The ides of March are quickly approaching and that means several things:
1. If we have learned nothing else from Julius Caesar, it is that we should fear both March 15 and senators;
2. St. Patrick's Day will soon be upon us;
3. It finally feels appropriate to start preparing your spring wardrobe;
4. It's almost time to emerge, pasty and weak, from hibernation season.
As this extremely brutal winter is coming to a close, I've began to catch up with friends I haven't spoken to since the onslaught of snow began. It's as if we've all been cryogenically frozen for four months - we haven't traveled, we haven't seen the sun, we haven't done much of anything.
I don't know about you but I've been counting the days, elementary school-paper-chain-style, until I can retire my winter coat, freely frolic in the grass and revel in the sunshine. It's so close you can taste it.
DRINK OF THE WEEK
While we're on the subject of tasting sweet, delicious springtime, here's a cocktail to fit the mood: Spring Fever. There are many, many variations out there but the best one I've found - with some help from Google - was on a blog called Foodies Like Us (www.foodieslikeusblog.com). It's a spin on the classic Mint Julep with some added fruitiness.
You will need: two strawberries, five to seven mint leaves, 1 oz. of simple syrup, 1/2 oz. vanilla cognac, 1 1/2 oz. bourbon (spring for the good stuff and you'll thank yourself later) and a mint spring for garnish if you're feeling fancy.
Muddle one strawberry with mint leaves and simple syrup in a glass. Add the vanilla cognac and bourbon, then add ice and shake it up in a cocktail shaker. Strain into a tall Collins glass filled with ice and strawberry slices. Top with club soda and stir. Garnish (if you wish) and enjoy.
REEL TALK: "The Adjustment Bureau"
"The Adjustment Bureau" is not quite what it appears to be.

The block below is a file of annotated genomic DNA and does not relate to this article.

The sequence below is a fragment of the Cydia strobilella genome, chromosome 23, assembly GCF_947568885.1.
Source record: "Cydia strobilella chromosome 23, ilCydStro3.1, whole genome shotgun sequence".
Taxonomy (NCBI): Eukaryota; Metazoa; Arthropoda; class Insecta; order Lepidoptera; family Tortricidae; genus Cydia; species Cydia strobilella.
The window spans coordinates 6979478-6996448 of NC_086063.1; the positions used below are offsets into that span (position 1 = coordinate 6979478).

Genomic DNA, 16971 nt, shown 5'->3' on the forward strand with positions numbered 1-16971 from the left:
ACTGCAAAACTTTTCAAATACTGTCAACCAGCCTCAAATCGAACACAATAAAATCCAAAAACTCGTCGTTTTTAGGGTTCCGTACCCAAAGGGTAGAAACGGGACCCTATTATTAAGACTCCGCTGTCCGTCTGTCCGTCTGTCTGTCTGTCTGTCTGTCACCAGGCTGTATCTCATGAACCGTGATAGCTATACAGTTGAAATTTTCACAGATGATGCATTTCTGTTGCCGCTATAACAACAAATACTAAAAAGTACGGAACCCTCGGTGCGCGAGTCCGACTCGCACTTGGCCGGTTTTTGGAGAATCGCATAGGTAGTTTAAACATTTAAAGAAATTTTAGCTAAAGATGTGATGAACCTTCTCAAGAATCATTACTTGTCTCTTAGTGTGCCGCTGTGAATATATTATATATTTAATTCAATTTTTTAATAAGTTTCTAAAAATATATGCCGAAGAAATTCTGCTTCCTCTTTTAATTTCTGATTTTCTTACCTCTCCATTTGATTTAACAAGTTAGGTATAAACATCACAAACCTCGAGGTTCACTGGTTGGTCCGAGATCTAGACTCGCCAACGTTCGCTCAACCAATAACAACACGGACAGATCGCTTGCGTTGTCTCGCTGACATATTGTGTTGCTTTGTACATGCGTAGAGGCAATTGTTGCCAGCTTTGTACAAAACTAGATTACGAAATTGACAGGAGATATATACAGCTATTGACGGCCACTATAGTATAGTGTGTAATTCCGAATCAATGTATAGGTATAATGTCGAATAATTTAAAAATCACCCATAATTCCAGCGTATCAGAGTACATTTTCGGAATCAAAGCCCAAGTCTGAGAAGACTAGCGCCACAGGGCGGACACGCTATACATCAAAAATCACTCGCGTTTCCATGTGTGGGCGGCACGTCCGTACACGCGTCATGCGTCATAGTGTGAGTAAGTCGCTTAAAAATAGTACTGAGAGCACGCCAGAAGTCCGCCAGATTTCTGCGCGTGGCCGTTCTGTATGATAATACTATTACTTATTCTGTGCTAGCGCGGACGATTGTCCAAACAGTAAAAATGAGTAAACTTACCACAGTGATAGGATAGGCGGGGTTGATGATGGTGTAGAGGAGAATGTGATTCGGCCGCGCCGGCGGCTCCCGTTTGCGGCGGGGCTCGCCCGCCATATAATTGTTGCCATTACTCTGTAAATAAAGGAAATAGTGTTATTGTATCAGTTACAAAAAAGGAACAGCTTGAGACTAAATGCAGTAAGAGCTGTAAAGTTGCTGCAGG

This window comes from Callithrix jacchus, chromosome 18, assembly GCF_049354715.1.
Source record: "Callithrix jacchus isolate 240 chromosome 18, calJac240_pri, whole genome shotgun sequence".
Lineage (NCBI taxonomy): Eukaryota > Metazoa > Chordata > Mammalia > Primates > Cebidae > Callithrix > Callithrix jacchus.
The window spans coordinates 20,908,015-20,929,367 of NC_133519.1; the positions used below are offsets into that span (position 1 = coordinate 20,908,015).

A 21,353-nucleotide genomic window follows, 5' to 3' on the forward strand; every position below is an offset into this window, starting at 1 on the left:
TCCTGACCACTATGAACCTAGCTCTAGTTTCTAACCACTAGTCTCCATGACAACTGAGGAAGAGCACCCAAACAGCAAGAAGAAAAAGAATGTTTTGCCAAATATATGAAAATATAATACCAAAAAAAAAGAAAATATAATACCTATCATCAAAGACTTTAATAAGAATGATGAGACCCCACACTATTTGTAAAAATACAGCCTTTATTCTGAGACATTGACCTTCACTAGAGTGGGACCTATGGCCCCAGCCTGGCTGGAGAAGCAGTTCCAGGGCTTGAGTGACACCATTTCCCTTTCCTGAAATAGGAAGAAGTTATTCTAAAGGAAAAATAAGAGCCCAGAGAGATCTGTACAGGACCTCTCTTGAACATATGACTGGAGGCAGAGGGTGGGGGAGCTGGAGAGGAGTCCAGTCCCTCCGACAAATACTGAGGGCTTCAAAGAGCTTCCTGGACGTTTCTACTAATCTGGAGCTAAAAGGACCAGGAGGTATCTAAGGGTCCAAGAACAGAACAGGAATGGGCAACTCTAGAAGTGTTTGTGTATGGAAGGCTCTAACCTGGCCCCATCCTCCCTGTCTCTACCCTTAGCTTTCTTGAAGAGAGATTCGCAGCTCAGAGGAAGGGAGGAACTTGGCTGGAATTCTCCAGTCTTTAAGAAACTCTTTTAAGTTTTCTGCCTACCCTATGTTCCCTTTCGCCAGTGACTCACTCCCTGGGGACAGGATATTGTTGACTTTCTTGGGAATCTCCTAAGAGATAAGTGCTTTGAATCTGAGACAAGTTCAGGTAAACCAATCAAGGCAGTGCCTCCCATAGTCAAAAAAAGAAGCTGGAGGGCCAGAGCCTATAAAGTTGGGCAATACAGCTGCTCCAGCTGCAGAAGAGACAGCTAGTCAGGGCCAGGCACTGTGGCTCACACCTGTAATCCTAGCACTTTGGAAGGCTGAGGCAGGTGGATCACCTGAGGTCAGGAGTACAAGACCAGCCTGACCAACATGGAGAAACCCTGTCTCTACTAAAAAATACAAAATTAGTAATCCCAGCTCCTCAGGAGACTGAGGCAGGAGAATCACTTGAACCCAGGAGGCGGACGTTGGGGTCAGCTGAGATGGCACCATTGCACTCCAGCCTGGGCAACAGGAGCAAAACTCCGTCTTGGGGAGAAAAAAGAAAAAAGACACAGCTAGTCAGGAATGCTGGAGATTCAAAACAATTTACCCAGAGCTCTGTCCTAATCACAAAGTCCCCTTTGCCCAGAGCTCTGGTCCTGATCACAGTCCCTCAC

It isn't an action movie with added doses of science fiction and romance. It's a heavy-handed love story combined with a thinly-veiled religious message, and I personally frown upon having a religious message foisted upon me where it is not expected, warranted or wanted.
"The Adjustment Bureau" stars Matt Damon as a politician who has a chance meeting with the free-spirited, wedding-crashing, ballet-dancing woman of his dreams (Emily Blunt). His attempt to be with her is quickly thwarted by a mysterious agency responsible for keeping the "unseen forces" on track. The helpfully-named Adjustment Bureau decrees that he and his would-be soul mate mustn't be together which, of course, has the same effect on him as a parent's rules on a teenager: instant rebellion. This brings me to my first problem with the film: doesn't everyone want what they can't have? Is Damon's character really just compelled to chase after a woman he barely knows because he was told not to? If you were pulled aside by some official-looking men in fedoras and instructed to never see someone again because fate couldn't allow it, wouldn't that alone make you want to see that person again?
In "The Adjustment Bureau," however, it's a big, gooey romantic saga never mind the fact that all Damon really knows about his dream girl is that she has a penchant for kissing complete strangers in men's rooms and utilizes public transportation. It involves a lot of running, a lot of drama, a lot of fedoras and a grand suspension of disbelief. Unfortunately, it doesn't quite work. The movie's only saving graces were the always-charming Emily Blunt and getting to see Roger Sterling from "Mad Men" (John Slattery) during the show's off season.
There are currently slim pickings at the cinema and while I'm sure you could do worse than "The Adjustment Bureau" - like the unjustifiable "Big Momma" sequel - you could probably do better.
"The Adjustment Bureau" is now playing at the Dunkirk Movieplex.
Every Tuesday in March is Jean Harlow night on Turner Classic Movies. On March 15, I strongly suggest you check out classic gangster picture "The Public Enemy" (1931) with Harlow in a breakout role as James Cagney's moll. There is an infamous scene wherein Cagney smashes a grapefruit into costar Mae Clarke's face that inspired protests across America (it's pretty tame by 2011's standards, of course).
April Diodato is the OBSERVER Lifestyles editor. Send comments to email@example.com